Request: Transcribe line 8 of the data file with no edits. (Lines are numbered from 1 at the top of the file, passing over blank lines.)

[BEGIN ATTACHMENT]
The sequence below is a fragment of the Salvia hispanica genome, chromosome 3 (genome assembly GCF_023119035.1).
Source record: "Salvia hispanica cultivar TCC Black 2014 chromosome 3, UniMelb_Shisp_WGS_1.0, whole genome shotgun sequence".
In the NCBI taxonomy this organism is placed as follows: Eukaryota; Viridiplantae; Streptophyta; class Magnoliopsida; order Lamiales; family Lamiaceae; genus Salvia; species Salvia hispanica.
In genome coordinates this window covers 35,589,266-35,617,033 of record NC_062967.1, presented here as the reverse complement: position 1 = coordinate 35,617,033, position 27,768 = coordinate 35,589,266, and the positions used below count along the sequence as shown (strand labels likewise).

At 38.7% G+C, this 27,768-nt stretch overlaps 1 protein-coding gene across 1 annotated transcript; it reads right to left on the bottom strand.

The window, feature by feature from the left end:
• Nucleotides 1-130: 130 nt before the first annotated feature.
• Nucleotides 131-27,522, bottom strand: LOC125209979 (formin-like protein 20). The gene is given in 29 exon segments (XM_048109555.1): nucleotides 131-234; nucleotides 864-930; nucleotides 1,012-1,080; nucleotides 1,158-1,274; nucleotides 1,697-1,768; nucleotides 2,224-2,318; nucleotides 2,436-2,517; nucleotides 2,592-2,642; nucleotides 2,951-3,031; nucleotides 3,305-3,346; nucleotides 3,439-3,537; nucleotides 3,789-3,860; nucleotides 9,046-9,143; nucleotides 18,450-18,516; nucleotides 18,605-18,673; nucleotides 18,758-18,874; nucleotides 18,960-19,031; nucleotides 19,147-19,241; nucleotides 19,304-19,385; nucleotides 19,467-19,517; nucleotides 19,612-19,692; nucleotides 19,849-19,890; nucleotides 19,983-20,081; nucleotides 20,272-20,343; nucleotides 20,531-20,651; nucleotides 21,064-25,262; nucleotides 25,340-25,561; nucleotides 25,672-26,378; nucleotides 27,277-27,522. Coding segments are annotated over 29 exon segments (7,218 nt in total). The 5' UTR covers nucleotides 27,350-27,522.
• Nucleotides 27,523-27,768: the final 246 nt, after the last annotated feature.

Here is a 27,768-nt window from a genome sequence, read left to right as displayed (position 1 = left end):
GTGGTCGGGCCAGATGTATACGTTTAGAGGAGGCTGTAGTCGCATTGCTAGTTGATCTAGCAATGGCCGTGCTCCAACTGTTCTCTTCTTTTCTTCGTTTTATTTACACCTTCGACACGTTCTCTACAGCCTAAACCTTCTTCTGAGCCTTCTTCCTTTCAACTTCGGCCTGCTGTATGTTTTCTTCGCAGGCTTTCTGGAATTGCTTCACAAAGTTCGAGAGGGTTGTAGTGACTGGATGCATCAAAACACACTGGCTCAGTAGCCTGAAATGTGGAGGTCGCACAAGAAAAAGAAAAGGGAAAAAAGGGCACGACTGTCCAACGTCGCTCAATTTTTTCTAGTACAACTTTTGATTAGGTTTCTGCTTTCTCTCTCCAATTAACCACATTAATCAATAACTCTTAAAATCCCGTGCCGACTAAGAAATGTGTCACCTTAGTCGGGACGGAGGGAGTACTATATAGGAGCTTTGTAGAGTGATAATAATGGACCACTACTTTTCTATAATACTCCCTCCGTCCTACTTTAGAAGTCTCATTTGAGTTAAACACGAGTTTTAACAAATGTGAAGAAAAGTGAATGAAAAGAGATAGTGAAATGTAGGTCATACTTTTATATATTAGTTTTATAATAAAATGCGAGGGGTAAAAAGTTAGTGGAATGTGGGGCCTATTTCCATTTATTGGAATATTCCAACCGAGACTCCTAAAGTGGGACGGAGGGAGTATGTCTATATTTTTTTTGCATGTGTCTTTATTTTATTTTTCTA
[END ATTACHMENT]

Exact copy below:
• Nucleotides 131-27,522, bottom strand: LOC125209979 (formin-like protein 20). The gene is given in 29 exon segments (XM_048109555.1): nucleotides 131-234; nucleotides 864-930; nucleotides 1,012-1,080; nucleotides 1,158-1,274; nucleotides 1,697-1,768; nucleotides 2,224-2,318; nucleotides 2,436-2,517; nucleotides 2,592-2,642; nucleotides 2,951-3,031; nucleotides 3,305-3,346; nucleotides 3,439-3,537; nucleotides 3,789-3,860; nucleotides 9,046-9,143; nucleotides 18,450-18,516; nucleotides 18,605-18,673; nucleotides 18,758-18,874; nucleotides 18,960-19,031; nucleotides 19,147-19,241; nucleotides 19,304-19,385; nucleotides 19,467-19,517; nucleotides 19,612-19,692; nucleotides 19,849-19,890; nucleotides 19,983-20,081; nucleotides 20,272-20,343; nucleotides 20,531-20,651; nucleotides 21,064-25,262; nucleotides 25,340-25,561; nucleotides 25,672-26,378; nucleotides 27,277-27,522. Coding segments are annotated over 29 exon segments (7,218 nt in total). The 5' UTR covers nucleotides 27,350-27,522.